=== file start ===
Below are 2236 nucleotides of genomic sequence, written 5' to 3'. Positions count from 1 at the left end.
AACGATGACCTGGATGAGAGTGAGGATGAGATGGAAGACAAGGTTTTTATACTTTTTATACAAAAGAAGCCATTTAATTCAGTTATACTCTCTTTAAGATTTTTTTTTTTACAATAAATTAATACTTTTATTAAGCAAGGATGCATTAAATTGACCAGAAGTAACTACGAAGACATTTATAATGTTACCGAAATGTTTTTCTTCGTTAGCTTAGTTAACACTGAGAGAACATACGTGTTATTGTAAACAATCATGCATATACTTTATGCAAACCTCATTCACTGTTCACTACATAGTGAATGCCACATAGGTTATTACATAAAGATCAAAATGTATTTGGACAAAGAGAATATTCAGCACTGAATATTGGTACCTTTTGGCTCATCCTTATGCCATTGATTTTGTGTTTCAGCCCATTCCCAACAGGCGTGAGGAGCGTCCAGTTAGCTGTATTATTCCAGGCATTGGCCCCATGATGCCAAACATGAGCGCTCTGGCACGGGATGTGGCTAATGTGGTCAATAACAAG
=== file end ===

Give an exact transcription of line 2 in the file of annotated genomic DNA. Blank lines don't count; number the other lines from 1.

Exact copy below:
AACGATGACCTGGATGAGAGTGAGGATGAGATGGAAGACAAGGTTTTTATACTTTTTATACAAAAGAAGCCATTTAATTCAGTTATACTCTCTTTAAGATTTTTTTTTTTACAATAAATTAATACTTTTATTAAGCAAGGATGCATTAAATTGACCAGAAGTAACTACGAAGACATTTATAATGTTACCGAAATGTTTTTCTTCGTTAGCTTAGTTAACACTGAGAGAACATACGTGTTATTGTAAACAATCATGCATATACTTTATGCAAACCTCATTCACTGTTCACTACATAGTGAATGCCACATAGGTTATTACATAAAGATCAAAATGTATTTGGACAAAGAGAATATTCAGCACTGAATATTGGTACCTTTTGGCTCATCCTTATGCCATTGATTTTGTGTTTCAGCCCATTCCCAACAGGCGTGAGGAGCGTCCAGTTAGCTGTATTATTCCAGGCATTGGCCCCATGATGCCAAACATGAGCGCTCTGGCACGGGATGTGGCTAATGTGGTCAATAACAAG